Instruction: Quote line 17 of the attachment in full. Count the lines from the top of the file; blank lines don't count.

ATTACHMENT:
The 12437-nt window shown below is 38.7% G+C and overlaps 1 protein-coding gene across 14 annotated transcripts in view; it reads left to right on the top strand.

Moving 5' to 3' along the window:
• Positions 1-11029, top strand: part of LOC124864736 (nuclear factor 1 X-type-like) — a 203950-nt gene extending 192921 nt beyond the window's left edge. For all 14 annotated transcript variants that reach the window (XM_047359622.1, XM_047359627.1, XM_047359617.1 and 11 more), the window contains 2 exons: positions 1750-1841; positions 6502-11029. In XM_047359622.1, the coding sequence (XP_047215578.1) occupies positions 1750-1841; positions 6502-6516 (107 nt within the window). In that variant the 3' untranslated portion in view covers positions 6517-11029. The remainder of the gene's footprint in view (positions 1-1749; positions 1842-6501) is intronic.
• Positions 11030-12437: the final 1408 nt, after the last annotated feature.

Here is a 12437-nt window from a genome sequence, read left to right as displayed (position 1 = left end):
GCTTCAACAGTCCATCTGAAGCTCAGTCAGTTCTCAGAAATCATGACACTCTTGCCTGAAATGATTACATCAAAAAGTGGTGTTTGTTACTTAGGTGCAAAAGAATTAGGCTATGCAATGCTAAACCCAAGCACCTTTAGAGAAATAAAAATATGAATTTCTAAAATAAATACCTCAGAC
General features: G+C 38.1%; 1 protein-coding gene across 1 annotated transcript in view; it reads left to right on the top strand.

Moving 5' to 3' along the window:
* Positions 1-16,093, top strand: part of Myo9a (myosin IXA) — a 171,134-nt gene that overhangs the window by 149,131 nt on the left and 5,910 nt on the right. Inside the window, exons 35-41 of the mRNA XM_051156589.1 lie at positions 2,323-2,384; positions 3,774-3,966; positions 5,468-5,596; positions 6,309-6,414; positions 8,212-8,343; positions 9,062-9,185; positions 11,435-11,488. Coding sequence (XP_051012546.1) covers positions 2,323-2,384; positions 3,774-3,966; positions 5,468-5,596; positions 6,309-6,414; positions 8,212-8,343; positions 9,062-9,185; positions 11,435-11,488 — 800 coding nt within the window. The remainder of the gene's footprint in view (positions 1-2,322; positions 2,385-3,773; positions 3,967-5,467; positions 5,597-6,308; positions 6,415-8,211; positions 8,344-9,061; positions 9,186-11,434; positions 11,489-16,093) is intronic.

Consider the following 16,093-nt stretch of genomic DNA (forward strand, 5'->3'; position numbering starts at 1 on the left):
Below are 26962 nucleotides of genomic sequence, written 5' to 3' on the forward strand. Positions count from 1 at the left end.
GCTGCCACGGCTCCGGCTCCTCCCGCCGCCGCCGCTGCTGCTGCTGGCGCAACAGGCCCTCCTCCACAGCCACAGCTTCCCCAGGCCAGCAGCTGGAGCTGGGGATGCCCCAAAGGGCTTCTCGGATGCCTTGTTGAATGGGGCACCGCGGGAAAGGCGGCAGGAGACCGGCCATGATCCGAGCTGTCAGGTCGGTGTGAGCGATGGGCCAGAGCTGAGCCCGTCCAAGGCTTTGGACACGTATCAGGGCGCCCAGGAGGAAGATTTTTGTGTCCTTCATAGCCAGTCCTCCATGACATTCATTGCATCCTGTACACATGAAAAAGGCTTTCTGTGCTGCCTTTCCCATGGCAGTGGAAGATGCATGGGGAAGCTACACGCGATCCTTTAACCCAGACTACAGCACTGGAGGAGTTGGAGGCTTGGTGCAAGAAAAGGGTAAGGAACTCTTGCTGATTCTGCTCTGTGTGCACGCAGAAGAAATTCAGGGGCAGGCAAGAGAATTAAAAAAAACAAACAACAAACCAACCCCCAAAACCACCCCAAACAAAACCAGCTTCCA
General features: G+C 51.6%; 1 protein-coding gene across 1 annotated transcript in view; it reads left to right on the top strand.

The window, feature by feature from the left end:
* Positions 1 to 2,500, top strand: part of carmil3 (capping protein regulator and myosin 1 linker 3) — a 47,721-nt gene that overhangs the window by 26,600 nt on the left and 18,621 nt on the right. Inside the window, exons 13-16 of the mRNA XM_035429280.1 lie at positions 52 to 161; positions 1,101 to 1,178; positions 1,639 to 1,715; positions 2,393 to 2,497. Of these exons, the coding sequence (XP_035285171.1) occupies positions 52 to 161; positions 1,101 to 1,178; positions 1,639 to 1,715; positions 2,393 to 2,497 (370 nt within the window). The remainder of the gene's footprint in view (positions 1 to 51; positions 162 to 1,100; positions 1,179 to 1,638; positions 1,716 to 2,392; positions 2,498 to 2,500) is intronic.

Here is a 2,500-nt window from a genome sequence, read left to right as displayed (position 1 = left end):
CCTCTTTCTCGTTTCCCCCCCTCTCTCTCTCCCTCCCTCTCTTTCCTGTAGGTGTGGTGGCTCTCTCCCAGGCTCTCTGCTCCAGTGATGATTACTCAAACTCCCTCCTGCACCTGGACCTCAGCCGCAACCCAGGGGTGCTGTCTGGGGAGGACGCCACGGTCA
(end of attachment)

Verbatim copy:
CCTCTTTCTCGTTTCCCCCCCTCTCTCTCTCCCTCCCTCTCTTTCCTGTAGGTGTGGTGGCTCTCTCCCAGGCTCTCTGCTCCAGTGATGATTACTCAAACTCCCTCCTGCACCTGGACCTCAGCCGCAACCCAGGGGTGCTGTCTGGGGAGGACGCCACGGTCA